11. Stretch

    Capodecina

    Joined: Feb 14, 2004

    Posts: 11,553

    Location: Cambridge

    I personally don’t think any of the above would be a good thing, but it’s entirely possible, likely even. It’s a total **** show.
     
  12. mattyfez

    Sgarrista

    Joined: Apr 12, 2007

    Posts: 9,258

    I'm not saying I like any of it. But it seems to be the best likely outcome
     
  13. a1ex2001

    Capodecina

    Joined: Mar 14, 2005

    Posts: 11,731

    Location: Here and There...

    I think a hung parliament and a multi party coalition is the best chance of resolving this mess.
     
  14. Dolph

    Man of Honour

    Joined: Oct 17, 2002

    Posts: 47,426

    Location: Plymouth

    Which would require a signficant change in attitude on the part of pretty much all parties. Both the Tories and labour will likely stand on unicorn hard brexit platforms again, while the smaller parties who actually get mps all believe in remain.

    An attempt at compromise has already been made, and thoroughly rejected, so why would a GE help unless party positions (usually driven by party leaderships) have changed first.
     
  15. Vern1961

    Mobster

    Joined: Mar 29, 2007

    Posts: 2,742

    Location: Swindon UK

    As an aside, watching "Patriot Games" last night, seeing how it used to be in Ulster there really is no way out of this other than Revoke or the lightest of light arms length removal from the EU, i.e. Norway or EEA. We really do not want or need to go back to the troubles which is what setting up a hard border within Ireland would likely spawn. BoJo et al may bang the drum for a hard Brexit but that still doesn't solve the Irish problem. And very unlikely any incoming UK Government of any colour would think the unthinkable and start the ball rolling to re-integrate Ulster with Eire as a united Ireland.

    There seems to be a basic lack of understanding amongst the politicians involved and the more rabid Brexiteers, just how insurmountable the Irish issue actually is.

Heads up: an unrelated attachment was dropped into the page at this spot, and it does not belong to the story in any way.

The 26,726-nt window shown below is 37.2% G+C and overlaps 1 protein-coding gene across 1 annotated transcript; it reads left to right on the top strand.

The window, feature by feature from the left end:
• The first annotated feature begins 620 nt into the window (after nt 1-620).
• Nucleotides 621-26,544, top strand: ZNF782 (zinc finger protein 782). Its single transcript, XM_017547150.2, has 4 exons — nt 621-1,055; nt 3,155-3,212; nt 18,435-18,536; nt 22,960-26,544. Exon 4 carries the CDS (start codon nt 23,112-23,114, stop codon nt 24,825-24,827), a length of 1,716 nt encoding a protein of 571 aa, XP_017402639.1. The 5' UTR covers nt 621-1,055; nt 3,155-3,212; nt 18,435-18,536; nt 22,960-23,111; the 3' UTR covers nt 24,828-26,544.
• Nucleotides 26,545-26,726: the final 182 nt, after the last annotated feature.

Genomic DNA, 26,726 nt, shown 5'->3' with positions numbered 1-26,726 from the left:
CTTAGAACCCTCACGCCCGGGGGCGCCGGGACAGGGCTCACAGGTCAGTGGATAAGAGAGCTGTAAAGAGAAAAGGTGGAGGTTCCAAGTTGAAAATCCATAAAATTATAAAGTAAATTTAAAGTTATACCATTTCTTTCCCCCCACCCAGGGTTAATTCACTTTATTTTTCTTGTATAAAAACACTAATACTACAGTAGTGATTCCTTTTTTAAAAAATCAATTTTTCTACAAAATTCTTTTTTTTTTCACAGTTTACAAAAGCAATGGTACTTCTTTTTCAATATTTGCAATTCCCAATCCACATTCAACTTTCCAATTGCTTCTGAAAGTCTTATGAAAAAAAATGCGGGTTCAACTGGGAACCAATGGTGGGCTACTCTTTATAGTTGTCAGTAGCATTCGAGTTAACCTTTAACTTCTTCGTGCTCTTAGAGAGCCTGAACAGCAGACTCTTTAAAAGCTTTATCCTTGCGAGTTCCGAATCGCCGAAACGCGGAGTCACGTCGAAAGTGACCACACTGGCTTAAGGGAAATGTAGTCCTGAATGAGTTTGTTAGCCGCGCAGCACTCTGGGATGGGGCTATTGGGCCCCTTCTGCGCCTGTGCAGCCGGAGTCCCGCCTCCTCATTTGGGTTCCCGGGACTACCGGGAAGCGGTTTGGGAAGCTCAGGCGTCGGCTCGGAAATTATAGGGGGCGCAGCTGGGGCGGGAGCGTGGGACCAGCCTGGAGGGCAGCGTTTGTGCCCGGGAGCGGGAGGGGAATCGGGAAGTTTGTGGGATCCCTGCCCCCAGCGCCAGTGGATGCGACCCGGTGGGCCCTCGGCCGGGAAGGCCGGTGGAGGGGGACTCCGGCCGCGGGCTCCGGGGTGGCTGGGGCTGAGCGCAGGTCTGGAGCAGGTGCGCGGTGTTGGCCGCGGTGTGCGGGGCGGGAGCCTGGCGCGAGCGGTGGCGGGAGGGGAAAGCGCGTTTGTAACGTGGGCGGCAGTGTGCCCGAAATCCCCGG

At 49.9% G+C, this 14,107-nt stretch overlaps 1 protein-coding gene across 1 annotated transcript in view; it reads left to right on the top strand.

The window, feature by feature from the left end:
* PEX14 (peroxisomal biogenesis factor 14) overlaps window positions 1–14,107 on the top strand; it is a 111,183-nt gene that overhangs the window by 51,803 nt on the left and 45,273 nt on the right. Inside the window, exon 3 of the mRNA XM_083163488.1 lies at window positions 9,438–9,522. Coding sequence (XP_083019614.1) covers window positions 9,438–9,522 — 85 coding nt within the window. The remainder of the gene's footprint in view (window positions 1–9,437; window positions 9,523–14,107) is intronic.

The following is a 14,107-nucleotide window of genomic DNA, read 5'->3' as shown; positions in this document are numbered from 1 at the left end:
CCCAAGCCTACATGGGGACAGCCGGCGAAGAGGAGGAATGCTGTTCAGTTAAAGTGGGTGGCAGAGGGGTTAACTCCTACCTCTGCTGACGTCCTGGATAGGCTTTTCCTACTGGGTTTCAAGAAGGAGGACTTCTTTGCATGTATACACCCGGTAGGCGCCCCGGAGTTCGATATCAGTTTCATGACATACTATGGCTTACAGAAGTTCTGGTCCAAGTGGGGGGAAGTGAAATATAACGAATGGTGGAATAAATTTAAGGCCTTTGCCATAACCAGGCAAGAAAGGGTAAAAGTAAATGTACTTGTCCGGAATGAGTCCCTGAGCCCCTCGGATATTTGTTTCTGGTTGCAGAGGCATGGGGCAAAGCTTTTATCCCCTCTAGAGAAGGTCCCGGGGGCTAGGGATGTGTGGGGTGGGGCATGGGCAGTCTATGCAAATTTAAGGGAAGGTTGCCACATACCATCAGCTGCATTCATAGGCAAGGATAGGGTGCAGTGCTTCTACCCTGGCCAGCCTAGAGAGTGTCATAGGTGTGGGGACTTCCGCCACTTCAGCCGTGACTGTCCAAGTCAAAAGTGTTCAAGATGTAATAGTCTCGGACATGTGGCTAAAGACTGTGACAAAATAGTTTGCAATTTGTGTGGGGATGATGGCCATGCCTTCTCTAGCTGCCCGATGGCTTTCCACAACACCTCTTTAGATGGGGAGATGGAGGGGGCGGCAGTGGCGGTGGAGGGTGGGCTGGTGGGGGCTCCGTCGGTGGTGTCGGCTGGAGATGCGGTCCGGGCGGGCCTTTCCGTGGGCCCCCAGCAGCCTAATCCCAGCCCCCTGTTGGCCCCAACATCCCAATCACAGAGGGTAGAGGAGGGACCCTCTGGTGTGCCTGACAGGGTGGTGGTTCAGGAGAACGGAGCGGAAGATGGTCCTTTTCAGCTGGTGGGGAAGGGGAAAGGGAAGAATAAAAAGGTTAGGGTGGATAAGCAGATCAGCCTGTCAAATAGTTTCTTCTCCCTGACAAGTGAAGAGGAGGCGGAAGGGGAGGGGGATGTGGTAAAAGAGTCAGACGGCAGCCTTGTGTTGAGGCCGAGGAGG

16. DarkHorizon472

    Mobster

    Joined: May 16, 2007

    Posts: 3,162

    When leavers general case is based on belief and emotion facts are not considered such as how membership of the EU facilitated the good Friday agreement and means it has continued leaving a generation in Ireland living without the troubles.
     
  17. do_ron_ron

    Sgarrista

    Joined: Oct 23, 2002

    Posts: 9,383

    Raab seems to be the next headbanger the Tories need to avoid. Having seen him in that prog about the meetings of the deal it is obvious he is not the person for the job. Repeating some of the Mail soundbites in that meeting shows he would like Johnston be promoted beyond their abilities.
     
  18. Jokester

    Don

    Joined: Aug 7, 2003

    Posts: 38,880

    Location: Aberdeenshire

    Dominic Raab the guy that agreed the deal and then immediately resigned over it?
     
  19. do_ron_ron

    Sgarrista

    Joined: Oct 23, 2002

    Posts: 9,383

    The best of a bad bunch seems to be Stewart. He had negotiating skills from Iraq.
     
  20. Dolph

    Man of Honour

    Joined: Oct 17, 2002

    Posts: 47,426

    Location: Plymouth

    While I don't agree with Raab, Acknowledging that the deal you have negotiated is the best available given the framework you are working in, and not being able to support that deal, are two separate things.